This is a serious blog post. Well as serious as cake gets. I want to warn you in case you’re expecting the usual drivel about babies and weight loss. I’m giving you all a week off from my neuroses regarding not fitting into skinny jeans. Instead I want to talk about hospitals.
When my eldest son was two years old he spent Christmas in hospital. My second eldest son (the phrase ‘middle son’ is banned in our house) was just 2 months old at the time. My, it was stressful. Christmas day was spent watching Bob the Builder on a loop next to my beloved boy who was sky high on painkillers. Luckily he was okay and got off pretty lightly. He has a scar that hugs his left eye socket, but that is all. I have a photo of us both, tucked away as a reminder, next to a South African Father Christmas wearing surgical gloves. You can see I’m crying in the photo.
Great Ormond Street Hospital Children’s Charity got in touch with me to ask if I’d blog about their Bake it Better campaign. Bake it Better aims to encourage bakers across the country to roll up their sleeves during Bake it Better Week from 13–19 October, get baking and hold a bake sale to help raise vital funds for a new clinical building at Great Ormond Street Hospital. Their aim is to replace cramped, outdated wards with modern, state-of-the-art facilities, so that everyone receives the best possible care. You can find out more about the campaign by watching this video. Or you can find out why they so desperately need the money by clicking here.
So in support of Bake it Better I am blogging this recipe for Sunshine Cake. Because I made it for a bake sale at my son’s school and it got snapped up in record time (before the sale properly opened)! Because it cuts well, which is so very important for a bake sale. Because it is a little different from all the usual chocolatey offerings you find at bake sales. Because it is very quick to knock up. And because when my little boy was in hospital, sunshine felt like a very far away thing.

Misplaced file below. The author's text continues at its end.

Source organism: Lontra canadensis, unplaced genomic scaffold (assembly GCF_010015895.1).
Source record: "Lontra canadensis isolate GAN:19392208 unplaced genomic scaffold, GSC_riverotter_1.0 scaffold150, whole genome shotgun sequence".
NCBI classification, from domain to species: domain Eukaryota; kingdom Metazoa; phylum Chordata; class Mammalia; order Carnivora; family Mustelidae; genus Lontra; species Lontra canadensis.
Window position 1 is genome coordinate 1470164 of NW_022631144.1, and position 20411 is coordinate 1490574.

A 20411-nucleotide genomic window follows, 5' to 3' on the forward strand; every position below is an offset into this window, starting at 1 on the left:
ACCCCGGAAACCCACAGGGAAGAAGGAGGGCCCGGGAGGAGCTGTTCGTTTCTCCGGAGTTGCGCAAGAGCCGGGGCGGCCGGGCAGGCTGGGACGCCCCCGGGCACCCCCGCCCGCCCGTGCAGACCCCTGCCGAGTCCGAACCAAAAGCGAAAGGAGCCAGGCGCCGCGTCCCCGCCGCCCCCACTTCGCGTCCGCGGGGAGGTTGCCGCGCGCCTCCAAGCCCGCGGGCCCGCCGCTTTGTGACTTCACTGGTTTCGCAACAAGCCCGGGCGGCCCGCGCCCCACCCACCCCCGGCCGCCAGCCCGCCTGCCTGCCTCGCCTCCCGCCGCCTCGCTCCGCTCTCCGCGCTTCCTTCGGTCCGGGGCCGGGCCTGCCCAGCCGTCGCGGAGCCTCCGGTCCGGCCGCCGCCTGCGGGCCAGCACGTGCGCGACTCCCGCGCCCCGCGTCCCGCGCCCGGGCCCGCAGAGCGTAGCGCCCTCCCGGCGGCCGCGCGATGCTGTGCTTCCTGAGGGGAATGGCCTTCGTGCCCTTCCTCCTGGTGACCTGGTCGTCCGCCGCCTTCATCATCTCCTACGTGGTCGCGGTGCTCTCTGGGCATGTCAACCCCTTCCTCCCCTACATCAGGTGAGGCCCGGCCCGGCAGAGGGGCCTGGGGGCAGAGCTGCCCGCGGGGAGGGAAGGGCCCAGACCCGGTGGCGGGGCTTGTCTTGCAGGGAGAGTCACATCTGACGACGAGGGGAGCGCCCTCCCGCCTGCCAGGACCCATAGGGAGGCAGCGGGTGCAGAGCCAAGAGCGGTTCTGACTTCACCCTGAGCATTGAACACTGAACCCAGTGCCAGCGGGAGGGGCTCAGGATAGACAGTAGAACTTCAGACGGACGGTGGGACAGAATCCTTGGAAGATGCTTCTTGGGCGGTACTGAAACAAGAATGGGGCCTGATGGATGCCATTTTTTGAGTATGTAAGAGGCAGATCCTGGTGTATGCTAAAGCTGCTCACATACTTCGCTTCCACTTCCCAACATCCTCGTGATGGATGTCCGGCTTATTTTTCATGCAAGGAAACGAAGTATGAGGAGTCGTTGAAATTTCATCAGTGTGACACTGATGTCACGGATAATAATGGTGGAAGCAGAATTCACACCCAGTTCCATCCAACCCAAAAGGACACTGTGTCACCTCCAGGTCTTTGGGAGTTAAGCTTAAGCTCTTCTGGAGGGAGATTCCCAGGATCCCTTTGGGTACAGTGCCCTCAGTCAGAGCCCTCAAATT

Lots more recipes like this in my book, Recipes from a Normal Mum, out now… on Amazon, with The Book People, at Sainsbury’s, Morrisons, Waitrose, The Book Depository and many smaller outlets.
One year ago: Hazelnut cupcakes with Nutella buttercream and Red root reblochon bake and Simple banana cake
Two years ago: Cherry tomato frittata and Lemon brioche or Death by chocolate cake
Three years ago: Tiramisu profiteroles and Drunken cherry brandy mincemeat or Macarons
Four years ago: Easy cheesy pasta and Almond coated chicken and Mince pies for mince pie haters
For the cake:
- 340g self raising flour
- 1 tsp bicarbonate of soda
- 1/2 tsp freshly grated nutmeg
- 1/2 tsp ground cinnamon
- 1/2 tsp ground ginger
- 170g dark brown sugar
- 4 large eggs, at room temperature
- 190mls oil (can use sunflower, rapeseed, groundnut or any other flavourless oil. Be aware groundnut is not appropriate for school bake sales due to the ban on nuts)
- 2 very ripe bananas, well mashed
- 100g tinned pineapple, finely chopped
- Zest of one lemon
For the icing and decoration:
- 200g soft butter
- 400g icing sugar
- 150g of tinned caramel
- 9 slices of dried banana
Preheat the oven to 180C/gas mark 4. Grease and line 3 x 20cm sandwich cake tins. Mix together the flour, bicarb, nutmeg, cinnamon and ginger with a wooden spoon in a large bowl. Add the sugar and mix again, being careful to press any clumps of sugar against the side of the bowl, otherwise these won’t bake into the cake properly. You’ll essentially have pockets of baked sugar. Then again… that could be rather delicious.
Add the rest of the ingredients and beat well until everything is well distributed – a couple of minutes with a wooden spoon. Then pour equally into the three tins and bake for about 25 minutes until well risen and golden. Check the cakes are cooked by pushing a skewer into the middle. If it comes out clean they are done. Once you can handle the cakes remove them from the tins and cool on a wire rack.
Make the icing by beating the soft butter with the icing sugar until very light and airy looking, like mousse flecked with air. This takes about 7 minutes in a stand mixer, longer with a handheld or wooden spoon. Then add the tinned caramel, (available in large supermarkets, or you could make your own caramel if you like). Mix well and then divide roughly into thirds and use to sandwich the cakes together, using the final third for the top of the cake. Decorate with banana chips and carry gingerly to your bake sale.
NB: If you don’t fancy making the caramel icing you could just make buttercream instead.
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